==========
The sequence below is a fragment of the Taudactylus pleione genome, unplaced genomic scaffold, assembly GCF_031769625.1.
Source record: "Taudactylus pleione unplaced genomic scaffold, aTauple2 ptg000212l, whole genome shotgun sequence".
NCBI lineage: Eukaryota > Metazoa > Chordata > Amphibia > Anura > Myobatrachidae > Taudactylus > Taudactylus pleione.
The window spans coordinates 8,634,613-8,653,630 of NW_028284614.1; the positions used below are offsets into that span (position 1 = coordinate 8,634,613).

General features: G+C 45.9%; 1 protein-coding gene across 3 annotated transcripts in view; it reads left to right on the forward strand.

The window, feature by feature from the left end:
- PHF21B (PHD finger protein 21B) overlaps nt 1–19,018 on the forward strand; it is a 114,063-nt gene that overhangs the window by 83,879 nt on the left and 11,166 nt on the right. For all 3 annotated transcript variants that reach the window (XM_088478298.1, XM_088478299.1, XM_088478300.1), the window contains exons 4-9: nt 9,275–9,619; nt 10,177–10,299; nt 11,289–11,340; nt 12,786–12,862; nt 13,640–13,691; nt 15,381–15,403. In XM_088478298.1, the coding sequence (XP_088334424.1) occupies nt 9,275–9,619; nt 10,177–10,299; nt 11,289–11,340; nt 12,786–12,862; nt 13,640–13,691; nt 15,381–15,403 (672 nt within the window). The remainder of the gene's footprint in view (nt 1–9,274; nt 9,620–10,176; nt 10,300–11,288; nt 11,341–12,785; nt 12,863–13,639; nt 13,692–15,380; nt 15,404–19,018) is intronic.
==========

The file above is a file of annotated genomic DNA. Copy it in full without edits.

The sequence below is a fragment of the Taudactylus pleione genome, unplaced genomic scaffold, assembly GCF_031769625.1.
Source record: "Taudactylus pleione unplaced genomic scaffold, aTauple2 ptg000212l, whole genome shotgun sequence".
NCBI lineage: Eukaryota > Metazoa > Chordata > Amphibia > Anura > Myobatrachidae > Taudactylus > Taudactylus pleione.
The window spans coordinates 8,634,613-8,653,630 of NW_028284614.1; the positions used below are offsets into that span (position 1 = coordinate 8,634,613).

General features: G+C 45.9%; 1 protein-coding gene across 3 annotated transcripts in view; it reads left to right on the forward strand.

The window, feature by feature from the left end:
- PHF21B (PHD finger protein 21B) overlaps nt 1–19,018 on the forward strand; it is a 114,063-nt gene that overhangs the window by 83,879 nt on the left and 11,166 nt on the right. For all 3 annotated transcript variants that reach the window (XM_088478298.1, XM_088478299.1, XM_088478300.1), the window contains exons 4-9: nt 9,275–9,619; nt 10,177–10,299; nt 11,289–11,340; nt 12,786–12,862; nt 13,640–13,691; nt 15,381–15,403. In XM_088478298.1, the coding sequence (XP_088334424.1) occupies nt 9,275–9,619; nt 10,177–10,299; nt 11,289–11,340; nt 12,786–12,862; nt 13,640–13,691; nt 15,381–15,403 (672 nt within the window). The remainder of the gene's footprint in view (nt 1–9,274; nt 9,620–10,176; nt 10,300–11,288; nt 11,341–12,785; nt 12,863–13,639; nt 13,692–15,380; nt 15,404–19,018) is intronic.